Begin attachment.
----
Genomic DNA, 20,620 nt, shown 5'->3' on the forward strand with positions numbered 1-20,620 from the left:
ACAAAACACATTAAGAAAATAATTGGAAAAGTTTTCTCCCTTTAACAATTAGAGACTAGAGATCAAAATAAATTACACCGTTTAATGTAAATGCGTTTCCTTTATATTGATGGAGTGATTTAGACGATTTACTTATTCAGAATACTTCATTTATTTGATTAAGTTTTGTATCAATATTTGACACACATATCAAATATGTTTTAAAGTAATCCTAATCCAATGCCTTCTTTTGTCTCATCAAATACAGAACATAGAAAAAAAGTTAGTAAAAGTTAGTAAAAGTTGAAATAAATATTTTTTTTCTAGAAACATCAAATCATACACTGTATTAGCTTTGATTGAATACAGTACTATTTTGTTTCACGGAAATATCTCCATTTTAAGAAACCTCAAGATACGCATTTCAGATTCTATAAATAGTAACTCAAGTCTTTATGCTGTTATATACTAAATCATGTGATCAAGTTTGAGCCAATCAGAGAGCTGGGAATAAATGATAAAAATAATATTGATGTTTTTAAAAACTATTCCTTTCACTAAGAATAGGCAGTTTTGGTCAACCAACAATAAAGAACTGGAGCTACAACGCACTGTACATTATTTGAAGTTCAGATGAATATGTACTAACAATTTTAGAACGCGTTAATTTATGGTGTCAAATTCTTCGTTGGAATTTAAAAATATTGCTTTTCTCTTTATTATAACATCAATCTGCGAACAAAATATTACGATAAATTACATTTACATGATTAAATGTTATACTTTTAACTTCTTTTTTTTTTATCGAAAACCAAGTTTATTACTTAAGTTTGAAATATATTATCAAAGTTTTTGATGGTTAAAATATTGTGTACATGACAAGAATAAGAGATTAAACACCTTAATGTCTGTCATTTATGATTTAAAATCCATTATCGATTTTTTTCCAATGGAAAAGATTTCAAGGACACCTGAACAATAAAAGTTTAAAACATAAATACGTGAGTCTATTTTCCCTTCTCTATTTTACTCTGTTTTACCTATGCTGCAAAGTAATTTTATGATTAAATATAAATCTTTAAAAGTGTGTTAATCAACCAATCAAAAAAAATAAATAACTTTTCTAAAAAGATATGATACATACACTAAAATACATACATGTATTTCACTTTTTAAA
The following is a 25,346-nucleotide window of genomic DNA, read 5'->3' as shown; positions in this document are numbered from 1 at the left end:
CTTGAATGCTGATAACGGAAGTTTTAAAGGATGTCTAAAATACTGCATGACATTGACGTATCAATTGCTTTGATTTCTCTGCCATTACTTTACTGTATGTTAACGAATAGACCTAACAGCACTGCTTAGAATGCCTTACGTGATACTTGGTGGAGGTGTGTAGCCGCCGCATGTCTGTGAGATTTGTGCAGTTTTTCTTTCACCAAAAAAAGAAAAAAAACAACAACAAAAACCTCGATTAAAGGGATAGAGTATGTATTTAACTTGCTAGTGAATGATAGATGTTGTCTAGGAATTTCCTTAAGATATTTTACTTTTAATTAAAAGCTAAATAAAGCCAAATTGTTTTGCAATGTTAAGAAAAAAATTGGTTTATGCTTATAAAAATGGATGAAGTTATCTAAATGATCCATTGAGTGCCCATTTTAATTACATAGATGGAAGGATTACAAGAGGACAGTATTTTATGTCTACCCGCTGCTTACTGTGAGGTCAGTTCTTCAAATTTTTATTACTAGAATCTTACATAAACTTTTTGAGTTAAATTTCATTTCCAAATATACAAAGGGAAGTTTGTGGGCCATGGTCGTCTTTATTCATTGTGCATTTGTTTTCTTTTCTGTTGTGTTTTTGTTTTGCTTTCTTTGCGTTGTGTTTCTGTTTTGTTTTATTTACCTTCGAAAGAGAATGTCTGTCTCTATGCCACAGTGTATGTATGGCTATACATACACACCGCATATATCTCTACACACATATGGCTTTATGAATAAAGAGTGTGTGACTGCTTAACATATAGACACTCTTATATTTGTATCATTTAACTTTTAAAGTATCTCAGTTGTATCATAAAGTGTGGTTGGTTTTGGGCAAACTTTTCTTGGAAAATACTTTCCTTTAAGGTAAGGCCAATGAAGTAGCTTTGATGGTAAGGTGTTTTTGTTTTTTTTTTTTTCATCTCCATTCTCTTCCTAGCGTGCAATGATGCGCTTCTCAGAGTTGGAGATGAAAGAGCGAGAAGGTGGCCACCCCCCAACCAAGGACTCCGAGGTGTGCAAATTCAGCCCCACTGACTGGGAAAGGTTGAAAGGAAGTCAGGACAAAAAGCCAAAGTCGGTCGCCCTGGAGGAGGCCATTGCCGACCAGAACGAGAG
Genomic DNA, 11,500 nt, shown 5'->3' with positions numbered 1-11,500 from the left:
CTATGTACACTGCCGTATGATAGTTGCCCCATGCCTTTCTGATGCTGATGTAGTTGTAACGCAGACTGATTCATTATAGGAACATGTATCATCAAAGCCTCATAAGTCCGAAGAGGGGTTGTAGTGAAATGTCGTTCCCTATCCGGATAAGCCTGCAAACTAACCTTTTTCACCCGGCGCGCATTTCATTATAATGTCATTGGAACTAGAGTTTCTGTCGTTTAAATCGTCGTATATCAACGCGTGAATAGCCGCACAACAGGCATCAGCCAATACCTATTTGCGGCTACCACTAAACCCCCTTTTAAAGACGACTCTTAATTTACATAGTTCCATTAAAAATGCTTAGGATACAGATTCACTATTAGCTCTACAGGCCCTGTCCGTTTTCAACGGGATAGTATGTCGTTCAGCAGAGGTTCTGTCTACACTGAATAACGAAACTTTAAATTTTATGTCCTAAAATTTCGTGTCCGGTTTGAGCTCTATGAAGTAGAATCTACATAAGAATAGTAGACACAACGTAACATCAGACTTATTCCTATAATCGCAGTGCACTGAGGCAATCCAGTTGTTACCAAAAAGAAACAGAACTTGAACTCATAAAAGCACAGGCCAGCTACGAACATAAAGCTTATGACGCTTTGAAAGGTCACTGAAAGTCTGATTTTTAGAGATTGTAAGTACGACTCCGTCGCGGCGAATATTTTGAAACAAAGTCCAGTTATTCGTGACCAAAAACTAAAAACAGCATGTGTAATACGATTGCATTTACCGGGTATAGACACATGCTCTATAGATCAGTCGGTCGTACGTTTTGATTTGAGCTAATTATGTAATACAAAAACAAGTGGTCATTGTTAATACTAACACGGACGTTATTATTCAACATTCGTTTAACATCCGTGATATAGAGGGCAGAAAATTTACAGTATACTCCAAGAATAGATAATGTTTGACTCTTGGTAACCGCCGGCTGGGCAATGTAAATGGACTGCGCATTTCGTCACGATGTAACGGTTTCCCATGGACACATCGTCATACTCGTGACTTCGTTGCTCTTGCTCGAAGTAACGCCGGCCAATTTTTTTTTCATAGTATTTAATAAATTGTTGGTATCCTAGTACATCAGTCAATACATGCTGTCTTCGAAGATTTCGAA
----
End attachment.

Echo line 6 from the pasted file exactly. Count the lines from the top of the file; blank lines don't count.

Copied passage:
CTATGTACACTGCCGTATGATAGTTGCCCCATGCCTTTCTGATGCTGATGTAGTTGTAACGCAGACTGATTCATTATAGGAACATGTATCATCAAAGCCTCATAAGTCCGAAGAGGGGTTGTAGTGAAATGTCGTTCCCTATCCGGATAAGCCTGCAAACTAACCTTTTTCACCCGGCGCGCATTTCATTATAATGTCATTGGAACTAGAGTTTCTGTCGTTTAAATCGTCGTATATCAACGCGTGAATAGCCGCACAACAGGCATCAGCCAATACCTATTTGCGGCTACCACTAAACCCCCTTTTAAAGACGACTCTTAATTTACATAGTTCCATTAAAAATGCTTAGGATACAGATTCACTATTAGCTCTACAGGCCCTGTCCGTTTTCAACGGGATAGTATGTCGTTCAGCAGAGGTTCTGTCTACACTGAATAACGAAACTTTAAATTTTATGTCCTAAAATTTCGTGTCCGGTTTGAGCTCTATGAAGTAGAATCTACATAAGAATAGTAGACACAACGTAACATCAGACTTATTCCTATAATCGCAGTGCACTGAGGCAATCCAGTTGTTACCAAAAAGAAACAGAACTTGAACTCATAAAAGCACAGGCCAGCTACGAACATAAAGCTTATGACGCTTTGAAAGGTCACTGAAAGTCTGATTTTTAGAGATTGTAAGTACGACTCCGTCGCGGCGAATATTTTGAAACAAAGTCCAGTTATTCGTGACCAAAAACTAAAAACAGCATGTGTAATACGATTGCATTTACCGGGTATAGACACATGCTCTATAGATCAGTCGGTCGTACGTTTTGATTTGAGCTAATTATGTAATACAAAAACAAGTGGTCATTGTTAATACTAACACGGACGTTATTATTCAACATTCGTTTAACATCCGTGATATAGAGGGCAGAAAATTTACAGTATACTCCAAGAATAGATAATGTTTGACTCTTGGTAACCGCCGGCTGGGCAATGTAAATGGACTGCGCATTTCGTCACGATGTAACGGTTTCCCATGGACACATCGTCATACTCGTGACTTCGTTGCTCTTGCTCGAAGTAACGCCGGCCAATTTTTTTTTCATAGTATTTAATAAATTGTTGGTATCCTAGTACATCAGTCAATACATGCTGTCTTCGAAGATTTCGAA